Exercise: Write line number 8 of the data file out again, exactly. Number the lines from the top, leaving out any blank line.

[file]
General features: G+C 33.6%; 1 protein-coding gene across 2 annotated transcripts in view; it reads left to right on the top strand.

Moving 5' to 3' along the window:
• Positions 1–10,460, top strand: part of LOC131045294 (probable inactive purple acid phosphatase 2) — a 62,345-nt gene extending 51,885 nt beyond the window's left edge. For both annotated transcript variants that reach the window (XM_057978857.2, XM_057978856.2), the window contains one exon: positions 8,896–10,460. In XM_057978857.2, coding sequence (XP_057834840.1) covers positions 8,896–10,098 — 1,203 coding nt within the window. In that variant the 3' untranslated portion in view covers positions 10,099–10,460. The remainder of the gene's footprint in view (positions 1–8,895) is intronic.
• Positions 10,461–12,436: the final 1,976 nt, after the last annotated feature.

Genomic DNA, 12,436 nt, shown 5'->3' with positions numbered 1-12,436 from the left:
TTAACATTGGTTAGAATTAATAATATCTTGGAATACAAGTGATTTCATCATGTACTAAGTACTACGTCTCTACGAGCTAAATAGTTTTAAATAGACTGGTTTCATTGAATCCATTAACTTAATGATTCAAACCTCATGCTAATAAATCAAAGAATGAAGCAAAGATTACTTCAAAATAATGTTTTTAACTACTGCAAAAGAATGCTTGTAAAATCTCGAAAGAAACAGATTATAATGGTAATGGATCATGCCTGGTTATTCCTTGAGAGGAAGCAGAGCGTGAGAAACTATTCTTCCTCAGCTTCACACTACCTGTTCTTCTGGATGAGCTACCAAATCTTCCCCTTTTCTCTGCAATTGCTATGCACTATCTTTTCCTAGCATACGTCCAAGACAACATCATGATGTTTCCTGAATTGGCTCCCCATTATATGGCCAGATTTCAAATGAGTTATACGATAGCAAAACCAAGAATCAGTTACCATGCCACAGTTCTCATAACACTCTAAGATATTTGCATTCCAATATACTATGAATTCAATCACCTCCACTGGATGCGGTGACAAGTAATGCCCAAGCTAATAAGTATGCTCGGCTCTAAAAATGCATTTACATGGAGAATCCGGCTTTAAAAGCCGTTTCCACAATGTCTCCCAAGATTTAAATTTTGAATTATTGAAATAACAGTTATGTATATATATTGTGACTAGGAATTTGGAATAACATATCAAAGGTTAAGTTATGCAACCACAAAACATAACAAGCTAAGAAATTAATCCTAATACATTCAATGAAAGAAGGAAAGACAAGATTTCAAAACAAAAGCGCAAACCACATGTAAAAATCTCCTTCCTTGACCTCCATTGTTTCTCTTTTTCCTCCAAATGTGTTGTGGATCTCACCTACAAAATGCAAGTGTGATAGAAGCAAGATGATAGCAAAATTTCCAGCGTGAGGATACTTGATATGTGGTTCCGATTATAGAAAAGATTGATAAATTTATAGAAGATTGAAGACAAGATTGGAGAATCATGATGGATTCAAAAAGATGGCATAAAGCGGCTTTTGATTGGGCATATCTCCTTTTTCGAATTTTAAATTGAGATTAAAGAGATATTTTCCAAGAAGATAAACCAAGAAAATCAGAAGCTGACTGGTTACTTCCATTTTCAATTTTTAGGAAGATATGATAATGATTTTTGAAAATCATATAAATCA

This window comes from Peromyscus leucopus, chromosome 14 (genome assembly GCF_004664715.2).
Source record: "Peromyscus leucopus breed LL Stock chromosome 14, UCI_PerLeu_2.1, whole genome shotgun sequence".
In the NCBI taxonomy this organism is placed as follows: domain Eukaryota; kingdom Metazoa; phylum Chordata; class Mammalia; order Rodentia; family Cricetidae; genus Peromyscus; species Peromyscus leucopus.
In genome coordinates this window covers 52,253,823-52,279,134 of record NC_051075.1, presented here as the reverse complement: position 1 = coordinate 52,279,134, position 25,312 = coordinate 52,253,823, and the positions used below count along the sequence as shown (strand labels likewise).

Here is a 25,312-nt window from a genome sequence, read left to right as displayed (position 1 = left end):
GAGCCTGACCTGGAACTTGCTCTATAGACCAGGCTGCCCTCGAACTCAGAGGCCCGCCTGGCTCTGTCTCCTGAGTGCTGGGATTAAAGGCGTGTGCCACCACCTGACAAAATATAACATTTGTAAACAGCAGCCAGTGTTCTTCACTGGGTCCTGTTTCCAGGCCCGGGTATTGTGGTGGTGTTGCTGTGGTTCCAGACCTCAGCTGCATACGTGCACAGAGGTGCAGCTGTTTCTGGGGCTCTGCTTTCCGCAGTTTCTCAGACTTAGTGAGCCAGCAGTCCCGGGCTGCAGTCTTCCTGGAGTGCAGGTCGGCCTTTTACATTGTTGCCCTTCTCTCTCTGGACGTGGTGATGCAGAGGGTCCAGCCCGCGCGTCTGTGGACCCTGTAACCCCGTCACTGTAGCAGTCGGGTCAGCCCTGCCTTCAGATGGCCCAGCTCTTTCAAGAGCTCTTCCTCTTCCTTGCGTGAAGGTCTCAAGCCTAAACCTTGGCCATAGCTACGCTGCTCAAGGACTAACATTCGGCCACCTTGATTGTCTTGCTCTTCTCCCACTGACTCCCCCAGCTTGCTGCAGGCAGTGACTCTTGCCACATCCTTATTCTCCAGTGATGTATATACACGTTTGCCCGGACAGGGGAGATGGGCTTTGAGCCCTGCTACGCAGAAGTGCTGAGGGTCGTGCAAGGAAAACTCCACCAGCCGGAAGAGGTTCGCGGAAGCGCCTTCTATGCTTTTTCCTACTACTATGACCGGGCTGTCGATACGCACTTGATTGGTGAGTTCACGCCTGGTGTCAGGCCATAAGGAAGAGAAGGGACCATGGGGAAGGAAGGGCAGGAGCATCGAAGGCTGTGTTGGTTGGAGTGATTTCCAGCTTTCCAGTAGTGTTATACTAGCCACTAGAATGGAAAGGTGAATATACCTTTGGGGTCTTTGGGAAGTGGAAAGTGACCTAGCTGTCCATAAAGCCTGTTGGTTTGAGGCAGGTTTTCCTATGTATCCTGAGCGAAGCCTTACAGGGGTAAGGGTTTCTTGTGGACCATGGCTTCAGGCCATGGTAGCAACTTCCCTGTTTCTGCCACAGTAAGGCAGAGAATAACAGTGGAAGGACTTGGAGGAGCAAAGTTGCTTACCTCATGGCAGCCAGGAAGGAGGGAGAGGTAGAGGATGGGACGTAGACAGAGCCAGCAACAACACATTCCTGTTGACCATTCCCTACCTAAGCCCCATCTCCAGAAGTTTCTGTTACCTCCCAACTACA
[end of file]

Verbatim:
Source record: "Peromyscus leucopus breed LL Stock chromosome 14, UCI_PerLeu_2.1, whole genome shotgun sequence".